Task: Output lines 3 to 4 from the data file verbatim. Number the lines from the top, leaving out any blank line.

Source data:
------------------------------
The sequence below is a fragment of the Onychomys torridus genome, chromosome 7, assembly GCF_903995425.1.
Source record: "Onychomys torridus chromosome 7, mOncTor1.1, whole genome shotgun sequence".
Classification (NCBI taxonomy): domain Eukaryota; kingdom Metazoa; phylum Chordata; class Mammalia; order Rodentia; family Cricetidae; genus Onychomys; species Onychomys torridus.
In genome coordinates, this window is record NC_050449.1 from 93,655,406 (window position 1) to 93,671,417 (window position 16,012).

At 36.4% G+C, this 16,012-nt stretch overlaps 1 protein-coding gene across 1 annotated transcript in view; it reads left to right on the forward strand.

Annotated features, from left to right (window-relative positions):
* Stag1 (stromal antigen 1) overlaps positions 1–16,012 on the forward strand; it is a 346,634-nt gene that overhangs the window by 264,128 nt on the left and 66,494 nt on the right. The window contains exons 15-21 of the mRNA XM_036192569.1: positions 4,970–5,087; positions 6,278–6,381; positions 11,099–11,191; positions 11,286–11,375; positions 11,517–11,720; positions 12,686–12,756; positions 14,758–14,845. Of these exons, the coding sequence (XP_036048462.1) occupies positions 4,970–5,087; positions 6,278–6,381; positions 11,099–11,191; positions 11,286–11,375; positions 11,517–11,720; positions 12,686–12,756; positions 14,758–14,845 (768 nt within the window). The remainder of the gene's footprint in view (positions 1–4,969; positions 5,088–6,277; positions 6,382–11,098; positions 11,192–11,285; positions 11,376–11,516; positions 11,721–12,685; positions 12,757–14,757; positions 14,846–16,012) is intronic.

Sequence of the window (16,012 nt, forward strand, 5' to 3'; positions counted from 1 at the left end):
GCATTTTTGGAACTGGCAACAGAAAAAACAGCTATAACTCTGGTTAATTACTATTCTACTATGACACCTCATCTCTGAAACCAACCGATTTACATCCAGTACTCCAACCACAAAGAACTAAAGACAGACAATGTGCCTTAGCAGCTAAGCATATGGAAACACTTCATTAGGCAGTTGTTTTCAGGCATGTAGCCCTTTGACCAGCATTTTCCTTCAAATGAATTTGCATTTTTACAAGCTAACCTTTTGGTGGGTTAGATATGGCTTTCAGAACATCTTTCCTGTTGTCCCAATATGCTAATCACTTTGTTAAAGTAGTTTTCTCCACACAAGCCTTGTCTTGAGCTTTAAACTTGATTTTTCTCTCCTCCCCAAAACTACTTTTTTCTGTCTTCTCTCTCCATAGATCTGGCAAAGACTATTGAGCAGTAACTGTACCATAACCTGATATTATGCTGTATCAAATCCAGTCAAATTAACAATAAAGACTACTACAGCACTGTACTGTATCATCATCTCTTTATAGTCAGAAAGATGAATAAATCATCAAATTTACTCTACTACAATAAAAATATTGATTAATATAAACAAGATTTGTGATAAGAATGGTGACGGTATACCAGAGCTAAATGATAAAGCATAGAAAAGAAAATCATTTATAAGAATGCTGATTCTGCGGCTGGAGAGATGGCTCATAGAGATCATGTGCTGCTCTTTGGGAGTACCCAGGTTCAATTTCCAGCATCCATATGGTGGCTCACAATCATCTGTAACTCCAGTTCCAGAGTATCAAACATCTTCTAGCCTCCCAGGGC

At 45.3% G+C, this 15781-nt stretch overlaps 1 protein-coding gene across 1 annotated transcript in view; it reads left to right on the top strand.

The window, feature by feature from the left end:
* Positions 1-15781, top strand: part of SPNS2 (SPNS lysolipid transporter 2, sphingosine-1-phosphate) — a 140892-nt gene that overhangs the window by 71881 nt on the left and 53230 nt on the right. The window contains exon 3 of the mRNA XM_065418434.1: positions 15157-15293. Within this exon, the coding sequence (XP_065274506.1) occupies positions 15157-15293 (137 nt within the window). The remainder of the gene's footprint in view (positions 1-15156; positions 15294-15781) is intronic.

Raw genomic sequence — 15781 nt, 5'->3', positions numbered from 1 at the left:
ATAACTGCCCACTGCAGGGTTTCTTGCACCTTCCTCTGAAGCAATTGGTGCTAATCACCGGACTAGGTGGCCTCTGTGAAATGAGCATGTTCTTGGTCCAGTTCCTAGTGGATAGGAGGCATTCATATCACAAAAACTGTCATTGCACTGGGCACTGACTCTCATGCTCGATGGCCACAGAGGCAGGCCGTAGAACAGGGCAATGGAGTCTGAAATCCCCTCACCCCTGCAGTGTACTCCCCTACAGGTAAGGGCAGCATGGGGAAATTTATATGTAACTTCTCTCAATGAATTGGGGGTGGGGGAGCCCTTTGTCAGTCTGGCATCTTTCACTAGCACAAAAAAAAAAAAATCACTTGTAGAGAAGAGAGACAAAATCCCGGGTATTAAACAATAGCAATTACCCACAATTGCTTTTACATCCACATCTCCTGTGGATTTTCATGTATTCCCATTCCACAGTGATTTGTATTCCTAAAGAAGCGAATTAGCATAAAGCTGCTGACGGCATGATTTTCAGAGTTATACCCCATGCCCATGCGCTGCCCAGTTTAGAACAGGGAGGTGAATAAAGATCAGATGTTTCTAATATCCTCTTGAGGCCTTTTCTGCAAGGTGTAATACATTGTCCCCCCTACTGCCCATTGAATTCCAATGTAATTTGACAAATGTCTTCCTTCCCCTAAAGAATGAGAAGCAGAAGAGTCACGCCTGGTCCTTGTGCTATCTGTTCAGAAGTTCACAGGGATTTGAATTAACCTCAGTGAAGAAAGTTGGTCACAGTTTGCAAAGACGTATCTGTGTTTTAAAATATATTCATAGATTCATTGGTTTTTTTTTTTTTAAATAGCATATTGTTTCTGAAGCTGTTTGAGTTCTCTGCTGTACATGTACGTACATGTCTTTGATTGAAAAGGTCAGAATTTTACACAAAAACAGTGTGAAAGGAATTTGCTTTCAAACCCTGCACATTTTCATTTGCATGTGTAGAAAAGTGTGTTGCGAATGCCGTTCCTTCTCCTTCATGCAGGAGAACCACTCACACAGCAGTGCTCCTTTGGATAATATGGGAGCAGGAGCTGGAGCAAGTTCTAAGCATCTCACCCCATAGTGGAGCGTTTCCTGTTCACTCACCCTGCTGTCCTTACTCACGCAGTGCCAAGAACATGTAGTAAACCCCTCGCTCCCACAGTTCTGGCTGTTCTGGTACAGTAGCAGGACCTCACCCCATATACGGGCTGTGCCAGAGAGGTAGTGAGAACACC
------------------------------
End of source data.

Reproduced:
Classification (NCBI taxonomy): domain Eukaryota; kingdom Metazoa; phylum Chordata; class Mammalia; order Rodentia; family Cricetidae; genus Onychomys; species Onychomys torridus.
In genome coordinates, this window is record NC_050449.1 from 93,655,406 (window position 1) to 93,671,417 (window position 16,012).